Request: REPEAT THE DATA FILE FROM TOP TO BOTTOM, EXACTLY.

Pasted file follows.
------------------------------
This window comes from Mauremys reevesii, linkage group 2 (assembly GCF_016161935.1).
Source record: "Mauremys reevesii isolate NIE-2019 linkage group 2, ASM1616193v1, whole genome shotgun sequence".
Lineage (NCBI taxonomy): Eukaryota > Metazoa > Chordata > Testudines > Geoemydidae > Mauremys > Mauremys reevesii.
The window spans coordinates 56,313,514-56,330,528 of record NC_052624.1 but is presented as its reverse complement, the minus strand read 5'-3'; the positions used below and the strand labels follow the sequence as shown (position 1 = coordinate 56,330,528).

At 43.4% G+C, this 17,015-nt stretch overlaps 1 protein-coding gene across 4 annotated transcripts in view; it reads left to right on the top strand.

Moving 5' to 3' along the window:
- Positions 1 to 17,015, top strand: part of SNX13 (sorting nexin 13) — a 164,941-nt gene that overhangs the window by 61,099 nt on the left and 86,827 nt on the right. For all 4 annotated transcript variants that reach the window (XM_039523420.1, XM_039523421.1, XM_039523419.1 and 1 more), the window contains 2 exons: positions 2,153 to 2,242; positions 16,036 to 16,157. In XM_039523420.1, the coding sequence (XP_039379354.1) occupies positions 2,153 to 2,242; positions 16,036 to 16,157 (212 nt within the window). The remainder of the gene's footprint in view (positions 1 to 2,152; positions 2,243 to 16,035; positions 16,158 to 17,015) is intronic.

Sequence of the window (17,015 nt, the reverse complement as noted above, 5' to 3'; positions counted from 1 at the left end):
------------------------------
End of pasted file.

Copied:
This window comes from Mauremys reevesii, linkage group 2 (assembly GCF_016161935.1).
Source record: "Mauremys reevesii isolate NIE-2019 linkage group 2, ASM1616193v1, whole genome shotgun sequence".
Lineage (NCBI taxonomy): Eukaryota > Metazoa > Chordata > Testudines > Geoemydidae > Mauremys > Mauremys reevesii.
The window spans coordinates 56,313,514-56,330,528 of record NC_052624.1 but is presented as its reverse complement, the minus strand read 5'-3'; the positions used below and the strand labels follow the sequence as shown (position 1 = coordinate 56,330,528).

At 43.4% G+C, this 17,015-nt stretch overlaps 1 protein-coding gene across 4 annotated transcripts in view; it reads left to right on the top strand.

Moving 5' to 3' along the window:
- Positions 1 to 17,015, top strand: part of SNX13 (sorting nexin 13) — a 164,941-nt gene that overhangs the window by 61,099 nt on the left and 86,827 nt on the right. For all 4 annotated transcript variants that reach the window (XM_039523420.1, XM_039523421.1, XM_039523419.1 and 1 more), the window contains 2 exons: positions 2,153 to 2,242; positions 16,036 to 16,157. In XM_039523420.1, the coding sequence (XP_039379354.1) occupies positions 2,153 to 2,242; positions 16,036 to 16,157 (212 nt within the window). The remainder of the gene's footprint in view (positions 1 to 2,152; positions 2,243 to 16,035; positions 16,158 to 17,015) is intronic.

Sequence of the window (17,015 nt, the reverse complement as noted above, 5' to 3'; positions counted from 1 at the left end):